The first emergency arbitrator report had briefly touched upon this issue. It observed that certain emergency arbitrators had addressed the urgency test while discussing both admissibility and merits, while other emergency arbitrators had restricted the urgency discussion to the merits of the case. At the present time, a clear definition or explanation of this requirement has not been provided and emergency arbitrators have generally analysed this question based on the specific circumstances of each case. While it is true that deciding whether a matter is urgent or not would largely turn on the facts of a particular case, it would be interesting to see whether this approach has changed over the years and if the report addresses this in greater detail, or offers any clarity on the practice generally followed.

Also of note in the first emergency arbitrator report is the narrative of a case where an application was finally dismissed, not on the basis of whether the emergency arbitrator considered the measure to be an urgent one or not, but because there was no sufficient proof of irreparable harm to the claimant. This case, according to the first emergency arbitrator report, demonstrates that urgency does not always necessarily determine the outcome of the application, which could be rejected on other grounds. Thus, despite the fact that the ICC Rules do not explicitly mention any other substantive standards or prerequisites for granting emergency measures, emergency arbitrators have been known to look at other criteria as well.

Other criteria?

It is interesting to note that the UNCITRAL Rules and the Hong Kong International Arbitration Centre (HKIAC) Rules unambiguously lay down criteria that may be taken into account while deciding applications to grant interim/emergency measures. However, since emergency arbitrators appointed in ICC arbitrations are not provided with such a list, they often turn to standards applicable to granting interim relief laid down by national arbitration laws, international arbitration practice, and civil procedure laws of the seat of arbitration.

Besides the urgency test, the most common questions that are taken into account by emergency arbitrators in deciding an emergency relief application are whether:
  • There is a prima facie case for the measures requested.
  • There is a risk of irreparable harm.
  • The applicant has demonstrated a reasonable chance of succeeding on the merits of the case.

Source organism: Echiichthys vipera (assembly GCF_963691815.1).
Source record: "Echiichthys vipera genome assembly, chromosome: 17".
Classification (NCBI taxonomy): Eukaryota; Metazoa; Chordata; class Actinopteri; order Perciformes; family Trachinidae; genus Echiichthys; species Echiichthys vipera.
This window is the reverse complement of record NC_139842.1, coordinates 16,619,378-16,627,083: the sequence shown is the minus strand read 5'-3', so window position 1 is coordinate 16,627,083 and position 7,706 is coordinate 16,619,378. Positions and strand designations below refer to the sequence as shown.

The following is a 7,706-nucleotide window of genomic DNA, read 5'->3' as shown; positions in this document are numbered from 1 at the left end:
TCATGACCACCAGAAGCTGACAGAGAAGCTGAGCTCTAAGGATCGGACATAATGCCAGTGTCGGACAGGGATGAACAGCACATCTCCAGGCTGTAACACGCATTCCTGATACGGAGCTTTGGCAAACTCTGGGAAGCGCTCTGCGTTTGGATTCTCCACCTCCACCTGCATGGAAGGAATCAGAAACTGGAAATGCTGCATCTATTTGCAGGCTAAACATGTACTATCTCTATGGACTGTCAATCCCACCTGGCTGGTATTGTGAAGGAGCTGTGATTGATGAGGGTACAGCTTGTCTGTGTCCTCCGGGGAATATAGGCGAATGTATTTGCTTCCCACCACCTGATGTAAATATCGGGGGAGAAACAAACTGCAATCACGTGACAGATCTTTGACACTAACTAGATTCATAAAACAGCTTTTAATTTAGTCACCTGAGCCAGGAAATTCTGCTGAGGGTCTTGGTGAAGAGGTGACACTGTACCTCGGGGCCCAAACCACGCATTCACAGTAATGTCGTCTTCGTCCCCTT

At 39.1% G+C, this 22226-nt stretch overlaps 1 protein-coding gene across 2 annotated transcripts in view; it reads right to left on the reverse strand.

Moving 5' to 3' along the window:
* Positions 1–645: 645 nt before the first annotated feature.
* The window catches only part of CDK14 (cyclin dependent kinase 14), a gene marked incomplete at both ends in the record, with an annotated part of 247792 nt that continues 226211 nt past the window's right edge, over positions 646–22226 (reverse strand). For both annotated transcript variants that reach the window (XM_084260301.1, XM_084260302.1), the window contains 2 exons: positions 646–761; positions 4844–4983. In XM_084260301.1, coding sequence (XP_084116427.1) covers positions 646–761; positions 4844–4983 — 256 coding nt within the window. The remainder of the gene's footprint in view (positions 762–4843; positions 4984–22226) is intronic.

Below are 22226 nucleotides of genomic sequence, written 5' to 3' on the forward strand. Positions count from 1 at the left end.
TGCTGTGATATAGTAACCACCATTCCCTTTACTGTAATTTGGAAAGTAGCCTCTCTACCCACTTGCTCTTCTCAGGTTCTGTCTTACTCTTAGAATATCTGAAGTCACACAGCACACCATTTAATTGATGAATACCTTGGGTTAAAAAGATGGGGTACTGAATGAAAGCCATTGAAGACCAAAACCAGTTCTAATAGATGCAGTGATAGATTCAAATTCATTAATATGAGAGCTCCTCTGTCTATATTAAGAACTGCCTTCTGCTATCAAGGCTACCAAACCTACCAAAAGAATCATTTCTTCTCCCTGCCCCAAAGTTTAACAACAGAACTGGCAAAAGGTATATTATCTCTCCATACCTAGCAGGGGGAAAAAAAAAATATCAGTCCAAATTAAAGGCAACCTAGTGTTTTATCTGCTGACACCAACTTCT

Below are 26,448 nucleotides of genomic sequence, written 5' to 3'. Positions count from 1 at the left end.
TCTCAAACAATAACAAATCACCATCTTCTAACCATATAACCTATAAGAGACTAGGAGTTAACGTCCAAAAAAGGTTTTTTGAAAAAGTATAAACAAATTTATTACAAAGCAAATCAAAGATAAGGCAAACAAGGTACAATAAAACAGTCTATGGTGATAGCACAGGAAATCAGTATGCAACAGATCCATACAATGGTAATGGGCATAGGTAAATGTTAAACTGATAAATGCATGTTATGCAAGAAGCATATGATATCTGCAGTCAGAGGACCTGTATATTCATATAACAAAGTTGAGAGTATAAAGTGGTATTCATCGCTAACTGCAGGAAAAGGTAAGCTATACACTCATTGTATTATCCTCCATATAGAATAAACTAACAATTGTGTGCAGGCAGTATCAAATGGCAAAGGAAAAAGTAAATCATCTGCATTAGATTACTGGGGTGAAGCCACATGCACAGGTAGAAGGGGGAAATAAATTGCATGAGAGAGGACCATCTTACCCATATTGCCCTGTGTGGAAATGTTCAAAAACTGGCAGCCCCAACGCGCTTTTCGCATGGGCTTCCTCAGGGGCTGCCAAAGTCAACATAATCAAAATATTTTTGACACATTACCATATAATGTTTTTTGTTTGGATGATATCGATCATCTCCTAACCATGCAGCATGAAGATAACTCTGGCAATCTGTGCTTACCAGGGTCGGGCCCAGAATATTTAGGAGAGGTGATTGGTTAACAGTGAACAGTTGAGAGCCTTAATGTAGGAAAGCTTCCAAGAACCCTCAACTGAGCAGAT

In answering the last question, the emergency arbitrator would, however, have to tread carefully so as to avoid prematurely ruling on the merits at a stage of the proceedings where the evidentiary record is yet to be complete. Having said that, it is interesting to note that the first emergency arbitrator report observes that emergency arbitrators have generally been flexible in their approach and have not felt strictly bound by criteria commonly relied on in international arbitration practice as referred to above.


The then Secretary General and Deputy Secretary General of the ICC, authors of the first emergency arbitrator report, had observed that the question of the standards governing the granting of emergency measures is one of the most important and controversial issues in relation to interim measures. We will have to wait and see if this continues to be true today and to what extent the upcoming report addresses this. It would indeed be very helpful if the report lays down the threshold for the "urgency" test, describes factors that may be taken into account while evaluating whether the "urgency" criteria has been met, and possibly also sets out a "laundry list" of items that emergency arbitrators have generally considered over the years while granting (or not granting) emergency relief measures. This will not only help emergency arbitrators who may be appointed in the future, but it will also give parties and their counsel a clearer picture in deciding whether to proceed with an emergency arbitrator application or not.


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Thomas Valenti
Thomas P. Valenti, P.C.